Sjoukje Dijkstra: champion figure skater

First Dutch gold medal winner at the Winter Olympic Games

black and white photograph, a woman ice skating
by
Aisha Villegas (opens in new window) (Netherlands Institute for Sound and Vision)

Sjoukje Dijkstra was born on 28 January 1942 in Akkrum, a village in the Dutch province of Friesland. As the daughter of an Olympic speed skater, the doctor Lou Dijkstra, Sjoukje came into contact with the sport at a very young age.

black and white photograph, two women washing dishes

When Dijkstra turned six years old, she received her first skates as a birthday present from her father. It turned out to be the perfect gift.

That same year she started training in the ice rink at the Apollohal in Amsterdam. The training sessions were held in a roped-off area during general opening hours, but that was not a problem for Dijkstra: 'I was six years old and just happy to be on the ice.' There, her distinct talent for figure skating became obvious.

pair of light purple / pink ice skates

When she was just 11 years old, Dijkstra went to London for a number of months to train under the tutelage of the skilled but aloof coach Arnold Gerschwiler. He would remain her coach throughout her competitive career.

black and white photograph, a woman ice skating

The hard training paid off. Dijkstra started competing at a very young age, becoming the first Dutch figure skater to make it to major international championships. She made her debut at 14 in the Cortina d'Ampezzo 1956 Winter Olympics, earning the 12th spot in the competition.

By the beginning of the 1960s, the 'swinging Frisian' had become a popular ice figure skater. That year Dijkstra won the silver medal in the 1960 Winter Olympics in Squaw Valley, California.

black and white photograph, two woman with flowers in their arms disembarking a plane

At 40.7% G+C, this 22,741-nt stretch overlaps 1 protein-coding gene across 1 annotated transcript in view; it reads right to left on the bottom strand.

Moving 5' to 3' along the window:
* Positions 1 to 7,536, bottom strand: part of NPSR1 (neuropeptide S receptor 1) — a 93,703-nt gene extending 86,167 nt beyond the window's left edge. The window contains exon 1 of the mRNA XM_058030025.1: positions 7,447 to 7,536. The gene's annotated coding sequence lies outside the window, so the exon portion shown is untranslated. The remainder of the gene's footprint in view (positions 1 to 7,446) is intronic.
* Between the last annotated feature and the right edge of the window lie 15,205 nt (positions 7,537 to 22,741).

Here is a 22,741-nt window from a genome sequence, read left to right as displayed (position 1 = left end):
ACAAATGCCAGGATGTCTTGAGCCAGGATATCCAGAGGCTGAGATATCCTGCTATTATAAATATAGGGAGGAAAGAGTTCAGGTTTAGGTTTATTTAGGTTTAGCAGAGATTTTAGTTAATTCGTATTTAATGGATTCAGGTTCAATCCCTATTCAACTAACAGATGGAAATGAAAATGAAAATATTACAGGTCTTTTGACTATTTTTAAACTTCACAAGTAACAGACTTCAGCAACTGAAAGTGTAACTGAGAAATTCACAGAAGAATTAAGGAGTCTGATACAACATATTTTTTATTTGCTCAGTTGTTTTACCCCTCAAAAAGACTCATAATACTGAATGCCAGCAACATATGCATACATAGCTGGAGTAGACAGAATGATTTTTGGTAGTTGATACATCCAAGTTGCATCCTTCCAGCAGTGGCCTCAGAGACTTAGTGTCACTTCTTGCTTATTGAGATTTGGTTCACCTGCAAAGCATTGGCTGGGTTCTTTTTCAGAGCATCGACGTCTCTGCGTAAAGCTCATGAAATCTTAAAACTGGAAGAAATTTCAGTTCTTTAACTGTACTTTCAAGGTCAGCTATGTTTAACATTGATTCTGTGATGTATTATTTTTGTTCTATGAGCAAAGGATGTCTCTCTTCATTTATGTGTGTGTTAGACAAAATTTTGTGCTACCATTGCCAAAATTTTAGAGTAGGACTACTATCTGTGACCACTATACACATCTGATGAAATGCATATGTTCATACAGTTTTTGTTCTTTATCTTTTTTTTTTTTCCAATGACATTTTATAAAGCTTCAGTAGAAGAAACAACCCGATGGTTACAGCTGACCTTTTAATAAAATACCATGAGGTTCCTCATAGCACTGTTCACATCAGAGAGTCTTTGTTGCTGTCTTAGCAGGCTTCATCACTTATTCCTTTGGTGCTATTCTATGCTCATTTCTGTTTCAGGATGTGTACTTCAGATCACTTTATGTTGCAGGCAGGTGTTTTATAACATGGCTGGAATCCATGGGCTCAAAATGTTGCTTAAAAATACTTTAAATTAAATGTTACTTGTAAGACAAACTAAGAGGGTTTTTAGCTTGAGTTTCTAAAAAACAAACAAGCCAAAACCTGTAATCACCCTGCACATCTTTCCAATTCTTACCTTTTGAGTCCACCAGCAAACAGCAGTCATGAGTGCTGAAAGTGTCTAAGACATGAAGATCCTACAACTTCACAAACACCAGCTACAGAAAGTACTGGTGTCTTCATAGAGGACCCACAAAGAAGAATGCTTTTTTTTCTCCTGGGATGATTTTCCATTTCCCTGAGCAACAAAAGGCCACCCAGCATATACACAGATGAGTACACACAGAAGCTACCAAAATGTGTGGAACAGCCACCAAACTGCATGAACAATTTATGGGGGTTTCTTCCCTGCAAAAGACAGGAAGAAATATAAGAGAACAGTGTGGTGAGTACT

The peak of her career took place on February 2, 1964, during the Olympic Winter Games in Innsbruck, Austria.

Dijkstra jumped and danced to win the Olympic title with great conviction. Under the watchful eye of the royal family, she earned the first gold medal ever won for the Netherlands at the Winter Games. In honour of this, she was appointed Knight in the Order of Oranje-Nassau.

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Black and white photo of Sjoukje Dijkstra and Carol Heiss Jenkins

With this impressive title under her belt, it seemed like Dijkstra had won everything there was to win.

Besides having participated three times in the Winter Olympics, she participated in many other international competitions. Dijkstra was the European champion five times each year between 1960 and 1964 and world champion three times world champion between 1962 and 1964. She was also named Sportswoman of the Year six times (1959-1964).

black and white photograph, three women on a medal podium

In 1964, Dijkstra decided to switch her sports career into the ice revue and joined the company Holiday on Ice, showing her masterful ice skating skills to a bigger audience.

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Today, Sjoukje Dijkstra is a celebrity in national and international sports history. On January 9, 2014, she was inducted into the International Figure Skating Hall of Fame at a ceremony during the 2014 U.S. Championships in Boston, Massachusetts. She remains a source of inspiration for many who aspire to have a career in ice skate sports.


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This blog is part of the Europeana Sport project which showcases cultural treasures relating to sporting heritage in Europe.

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